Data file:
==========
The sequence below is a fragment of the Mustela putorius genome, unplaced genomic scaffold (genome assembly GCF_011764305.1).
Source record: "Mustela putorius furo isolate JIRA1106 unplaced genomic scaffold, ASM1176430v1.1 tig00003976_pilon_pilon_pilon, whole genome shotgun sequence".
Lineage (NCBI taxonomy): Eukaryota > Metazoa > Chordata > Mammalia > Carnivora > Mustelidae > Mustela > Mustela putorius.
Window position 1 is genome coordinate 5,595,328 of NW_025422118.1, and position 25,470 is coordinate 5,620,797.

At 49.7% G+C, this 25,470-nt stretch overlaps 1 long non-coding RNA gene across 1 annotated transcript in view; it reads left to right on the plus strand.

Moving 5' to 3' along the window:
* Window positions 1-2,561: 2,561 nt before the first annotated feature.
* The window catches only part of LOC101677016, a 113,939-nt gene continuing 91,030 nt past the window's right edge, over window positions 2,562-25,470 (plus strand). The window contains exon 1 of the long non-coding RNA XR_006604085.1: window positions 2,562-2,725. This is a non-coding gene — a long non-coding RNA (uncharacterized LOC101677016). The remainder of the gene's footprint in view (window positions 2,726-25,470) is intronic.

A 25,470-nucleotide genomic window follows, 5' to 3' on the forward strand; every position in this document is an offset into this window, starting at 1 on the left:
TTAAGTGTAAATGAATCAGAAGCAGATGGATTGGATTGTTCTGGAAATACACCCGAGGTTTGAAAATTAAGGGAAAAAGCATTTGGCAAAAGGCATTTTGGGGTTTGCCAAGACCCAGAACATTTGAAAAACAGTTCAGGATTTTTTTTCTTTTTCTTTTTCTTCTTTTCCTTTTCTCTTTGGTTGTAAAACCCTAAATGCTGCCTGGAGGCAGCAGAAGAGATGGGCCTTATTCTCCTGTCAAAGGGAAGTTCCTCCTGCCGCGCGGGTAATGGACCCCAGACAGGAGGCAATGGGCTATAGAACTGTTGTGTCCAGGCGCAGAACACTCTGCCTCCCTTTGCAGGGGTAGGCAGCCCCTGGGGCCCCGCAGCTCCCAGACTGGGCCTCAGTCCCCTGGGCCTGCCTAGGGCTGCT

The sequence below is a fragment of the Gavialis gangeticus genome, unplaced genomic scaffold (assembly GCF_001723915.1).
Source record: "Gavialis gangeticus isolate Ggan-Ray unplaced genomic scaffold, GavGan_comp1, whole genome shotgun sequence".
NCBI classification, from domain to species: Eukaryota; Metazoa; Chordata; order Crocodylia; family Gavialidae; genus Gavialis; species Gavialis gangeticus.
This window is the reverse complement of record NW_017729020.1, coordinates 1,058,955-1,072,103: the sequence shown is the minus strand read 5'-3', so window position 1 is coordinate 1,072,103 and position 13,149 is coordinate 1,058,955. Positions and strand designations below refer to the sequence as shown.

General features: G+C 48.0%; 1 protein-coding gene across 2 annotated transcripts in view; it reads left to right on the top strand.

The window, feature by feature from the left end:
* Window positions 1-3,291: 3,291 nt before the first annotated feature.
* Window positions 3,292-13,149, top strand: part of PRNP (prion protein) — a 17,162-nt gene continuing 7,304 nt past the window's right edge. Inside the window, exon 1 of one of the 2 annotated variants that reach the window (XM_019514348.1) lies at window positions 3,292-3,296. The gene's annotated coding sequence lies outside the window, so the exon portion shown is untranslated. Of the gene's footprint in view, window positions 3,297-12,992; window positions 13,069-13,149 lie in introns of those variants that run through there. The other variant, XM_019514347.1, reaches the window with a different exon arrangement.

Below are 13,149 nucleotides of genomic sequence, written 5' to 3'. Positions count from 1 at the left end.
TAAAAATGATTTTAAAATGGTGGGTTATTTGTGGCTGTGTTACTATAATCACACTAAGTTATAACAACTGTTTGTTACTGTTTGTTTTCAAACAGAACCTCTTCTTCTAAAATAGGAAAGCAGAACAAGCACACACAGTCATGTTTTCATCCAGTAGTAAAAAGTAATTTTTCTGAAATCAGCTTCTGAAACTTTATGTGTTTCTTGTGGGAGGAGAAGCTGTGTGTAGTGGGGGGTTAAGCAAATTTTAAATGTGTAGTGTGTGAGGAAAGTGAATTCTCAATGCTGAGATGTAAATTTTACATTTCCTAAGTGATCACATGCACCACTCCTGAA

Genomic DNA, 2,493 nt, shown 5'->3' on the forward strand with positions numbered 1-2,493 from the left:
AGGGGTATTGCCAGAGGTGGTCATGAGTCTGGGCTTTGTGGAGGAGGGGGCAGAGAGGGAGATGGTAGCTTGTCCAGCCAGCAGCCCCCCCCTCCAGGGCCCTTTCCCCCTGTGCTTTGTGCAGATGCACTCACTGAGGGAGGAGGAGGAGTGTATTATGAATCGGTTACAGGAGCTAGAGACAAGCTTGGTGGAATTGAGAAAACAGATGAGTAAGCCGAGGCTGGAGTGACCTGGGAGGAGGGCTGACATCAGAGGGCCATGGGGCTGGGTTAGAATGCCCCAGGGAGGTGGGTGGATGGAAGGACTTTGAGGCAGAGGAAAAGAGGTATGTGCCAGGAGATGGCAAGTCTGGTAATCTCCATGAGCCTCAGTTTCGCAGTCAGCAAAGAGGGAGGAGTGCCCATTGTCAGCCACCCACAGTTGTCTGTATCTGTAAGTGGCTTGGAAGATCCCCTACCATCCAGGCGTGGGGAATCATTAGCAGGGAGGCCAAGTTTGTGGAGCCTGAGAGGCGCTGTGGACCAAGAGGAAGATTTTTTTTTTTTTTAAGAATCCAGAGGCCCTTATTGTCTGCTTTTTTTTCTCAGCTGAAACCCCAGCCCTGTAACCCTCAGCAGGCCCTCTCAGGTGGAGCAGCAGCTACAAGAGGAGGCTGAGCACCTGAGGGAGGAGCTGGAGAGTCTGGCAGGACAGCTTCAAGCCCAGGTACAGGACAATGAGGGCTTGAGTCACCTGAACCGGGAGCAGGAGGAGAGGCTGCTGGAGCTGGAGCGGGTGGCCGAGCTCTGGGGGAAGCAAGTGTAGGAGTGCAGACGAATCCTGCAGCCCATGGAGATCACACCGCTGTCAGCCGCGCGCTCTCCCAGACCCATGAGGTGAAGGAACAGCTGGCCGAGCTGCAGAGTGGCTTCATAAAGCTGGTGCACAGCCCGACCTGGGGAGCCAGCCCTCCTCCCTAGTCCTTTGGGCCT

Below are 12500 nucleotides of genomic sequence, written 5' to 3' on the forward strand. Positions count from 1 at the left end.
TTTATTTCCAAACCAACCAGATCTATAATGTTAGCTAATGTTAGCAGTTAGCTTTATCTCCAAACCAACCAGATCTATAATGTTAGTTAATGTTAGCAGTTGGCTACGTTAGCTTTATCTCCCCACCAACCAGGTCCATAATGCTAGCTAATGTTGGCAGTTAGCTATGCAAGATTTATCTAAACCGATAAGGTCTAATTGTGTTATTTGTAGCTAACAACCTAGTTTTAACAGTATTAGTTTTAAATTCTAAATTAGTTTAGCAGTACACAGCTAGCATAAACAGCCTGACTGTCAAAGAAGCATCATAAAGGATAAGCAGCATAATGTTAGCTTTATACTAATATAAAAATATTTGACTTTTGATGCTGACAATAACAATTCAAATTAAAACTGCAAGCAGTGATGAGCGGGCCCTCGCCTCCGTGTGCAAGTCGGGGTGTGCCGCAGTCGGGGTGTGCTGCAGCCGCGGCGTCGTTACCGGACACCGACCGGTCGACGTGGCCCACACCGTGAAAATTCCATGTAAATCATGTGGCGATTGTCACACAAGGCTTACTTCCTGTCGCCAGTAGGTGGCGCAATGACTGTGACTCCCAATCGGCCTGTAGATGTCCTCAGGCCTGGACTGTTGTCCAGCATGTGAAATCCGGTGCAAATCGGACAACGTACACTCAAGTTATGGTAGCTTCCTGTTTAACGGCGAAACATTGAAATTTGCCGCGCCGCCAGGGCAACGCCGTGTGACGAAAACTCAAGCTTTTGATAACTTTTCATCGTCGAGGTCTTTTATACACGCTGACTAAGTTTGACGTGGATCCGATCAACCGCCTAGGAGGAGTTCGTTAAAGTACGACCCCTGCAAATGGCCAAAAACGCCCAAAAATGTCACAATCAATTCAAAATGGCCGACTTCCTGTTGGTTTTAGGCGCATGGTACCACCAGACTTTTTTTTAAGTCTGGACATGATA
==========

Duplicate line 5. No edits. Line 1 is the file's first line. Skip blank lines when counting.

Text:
At 49.7% G+C, this 25,470-nt stretch overlaps 1 long non-coding RNA gene across 1 annotated transcript in view; it reads left to right on the plus strand.